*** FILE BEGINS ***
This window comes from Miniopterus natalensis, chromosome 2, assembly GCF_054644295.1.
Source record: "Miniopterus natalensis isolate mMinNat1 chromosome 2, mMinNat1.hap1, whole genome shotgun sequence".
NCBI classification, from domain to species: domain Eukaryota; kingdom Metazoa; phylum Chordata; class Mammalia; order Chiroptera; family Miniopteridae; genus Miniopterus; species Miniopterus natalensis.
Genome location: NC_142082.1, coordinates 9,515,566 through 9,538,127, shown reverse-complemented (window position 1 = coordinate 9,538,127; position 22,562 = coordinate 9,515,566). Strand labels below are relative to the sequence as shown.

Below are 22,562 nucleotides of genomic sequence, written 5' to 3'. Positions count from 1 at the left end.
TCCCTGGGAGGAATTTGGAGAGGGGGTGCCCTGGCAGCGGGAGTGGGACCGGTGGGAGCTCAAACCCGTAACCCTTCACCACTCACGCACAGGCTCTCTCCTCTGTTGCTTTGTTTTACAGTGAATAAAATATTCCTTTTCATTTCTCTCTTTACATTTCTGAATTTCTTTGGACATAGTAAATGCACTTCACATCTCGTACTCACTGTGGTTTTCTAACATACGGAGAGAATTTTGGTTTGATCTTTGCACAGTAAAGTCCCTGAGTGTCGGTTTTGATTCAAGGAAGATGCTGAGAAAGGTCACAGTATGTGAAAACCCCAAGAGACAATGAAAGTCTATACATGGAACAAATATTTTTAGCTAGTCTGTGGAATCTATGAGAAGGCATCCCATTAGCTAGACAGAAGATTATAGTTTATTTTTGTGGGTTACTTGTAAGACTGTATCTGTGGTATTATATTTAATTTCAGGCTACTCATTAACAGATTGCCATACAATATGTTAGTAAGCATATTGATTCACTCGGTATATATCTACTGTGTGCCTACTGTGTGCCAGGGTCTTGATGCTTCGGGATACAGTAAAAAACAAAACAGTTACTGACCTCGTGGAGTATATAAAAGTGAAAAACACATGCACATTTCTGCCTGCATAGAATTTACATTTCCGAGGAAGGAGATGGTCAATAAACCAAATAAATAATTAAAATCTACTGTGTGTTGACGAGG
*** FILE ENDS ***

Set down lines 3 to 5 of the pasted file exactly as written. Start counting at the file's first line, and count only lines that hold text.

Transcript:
NCBI classification, from domain to species: domain Eukaryota; kingdom Metazoa; phylum Chordata; class Mammalia; order Chiroptera; family Miniopteridae; genus Miniopterus; species Miniopterus natalensis.
Genome location: NC_142082.1, coordinates 9,515,566 through 9,538,127, shown reverse-complemented (window position 1 = coordinate 9,538,127; position 22,562 = coordinate 9,515,566). Strand labels below are relative to the sequence as shown.

Below are 22,562 nucleotides of genomic sequence, written 5' to 3'. Positions count from 1 at the left end.